The fight to remain compliant

Public sentiment, pandemic and policing the second 2020 Victorian lockdown


  • Paul Bleakley Middlesex University



Before 2020, the idea that an entire country would grind to a halt with businesses closed and freedom of movement curtailed at a moment’s notice would have seemed a fantasy, but the COVID-19 pandemic has fundamentally altered the way the public experiences control in a lockdown setting. While lockdowns have occurred around the world, one of the more strict example of this policy occurred in Melbourne, Australia, where a 112-day shutdown lasted from July to October 2020. Such an extensive lockdown begs the question of how compliance with such restrictions over a lengthy period of time is maintained. This article offers a sentiment analysis of online discourse on the Facebook pages of four Melbourne news sources (The Age, 7 News Melbourne, 9 News Melbourne and NewsTalk 3AW) at key points during the second lockdown, to assess attitudes toward compliance (or, importantly, non-compliant behaviours). It shows that, despite media coverage suggestion resistance, the general public largely remained supportive of restrictive lockdown measures throughout the crisis, indicating that it is possible to achieve compliance from the majority of the public in strictly enforced lockdowns, despite the intervention of small-but-enthusiastic sets of anti-lockdown activists.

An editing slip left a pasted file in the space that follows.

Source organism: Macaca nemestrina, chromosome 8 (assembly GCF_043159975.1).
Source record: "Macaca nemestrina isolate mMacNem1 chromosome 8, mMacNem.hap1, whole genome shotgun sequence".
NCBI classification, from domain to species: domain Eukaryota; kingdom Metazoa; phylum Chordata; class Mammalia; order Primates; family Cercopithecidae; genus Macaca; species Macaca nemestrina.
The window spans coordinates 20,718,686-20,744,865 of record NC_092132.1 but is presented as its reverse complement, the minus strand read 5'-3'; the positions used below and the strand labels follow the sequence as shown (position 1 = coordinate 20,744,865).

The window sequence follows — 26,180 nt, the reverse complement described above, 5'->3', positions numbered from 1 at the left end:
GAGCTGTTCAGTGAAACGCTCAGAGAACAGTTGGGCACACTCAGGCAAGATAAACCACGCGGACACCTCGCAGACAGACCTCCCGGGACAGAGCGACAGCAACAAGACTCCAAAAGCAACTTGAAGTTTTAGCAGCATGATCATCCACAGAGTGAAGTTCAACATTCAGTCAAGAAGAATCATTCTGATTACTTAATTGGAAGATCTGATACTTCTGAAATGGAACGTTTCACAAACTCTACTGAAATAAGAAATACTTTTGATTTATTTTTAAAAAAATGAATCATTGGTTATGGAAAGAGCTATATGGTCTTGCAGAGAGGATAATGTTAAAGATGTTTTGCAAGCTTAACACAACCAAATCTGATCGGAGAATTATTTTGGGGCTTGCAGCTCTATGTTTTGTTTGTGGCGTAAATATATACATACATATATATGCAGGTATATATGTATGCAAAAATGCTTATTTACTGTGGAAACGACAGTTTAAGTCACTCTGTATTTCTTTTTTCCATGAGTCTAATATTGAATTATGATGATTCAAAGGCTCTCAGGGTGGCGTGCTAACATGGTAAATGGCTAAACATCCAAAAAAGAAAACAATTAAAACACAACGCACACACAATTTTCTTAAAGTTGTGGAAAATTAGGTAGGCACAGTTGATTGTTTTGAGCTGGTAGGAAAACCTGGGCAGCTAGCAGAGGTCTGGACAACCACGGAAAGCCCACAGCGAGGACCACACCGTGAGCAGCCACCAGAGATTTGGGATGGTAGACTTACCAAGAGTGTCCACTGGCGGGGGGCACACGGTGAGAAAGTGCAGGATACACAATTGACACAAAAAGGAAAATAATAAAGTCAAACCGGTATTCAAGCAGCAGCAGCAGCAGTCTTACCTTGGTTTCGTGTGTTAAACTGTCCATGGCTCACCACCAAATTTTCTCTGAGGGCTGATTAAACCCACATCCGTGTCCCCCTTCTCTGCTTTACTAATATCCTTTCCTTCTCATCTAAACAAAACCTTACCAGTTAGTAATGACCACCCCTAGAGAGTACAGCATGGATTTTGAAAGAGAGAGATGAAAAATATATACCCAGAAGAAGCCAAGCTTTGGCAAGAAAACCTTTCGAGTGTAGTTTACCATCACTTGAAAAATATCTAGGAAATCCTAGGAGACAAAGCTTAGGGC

How to Cite

Bleakley, P. (2021). The fight to remain compliant: Public sentiment, pandemic and policing the second 2020 Victorian lockdown. Journal of Contemporary Crime, Harm, and Ethics, 1(1), 23-44.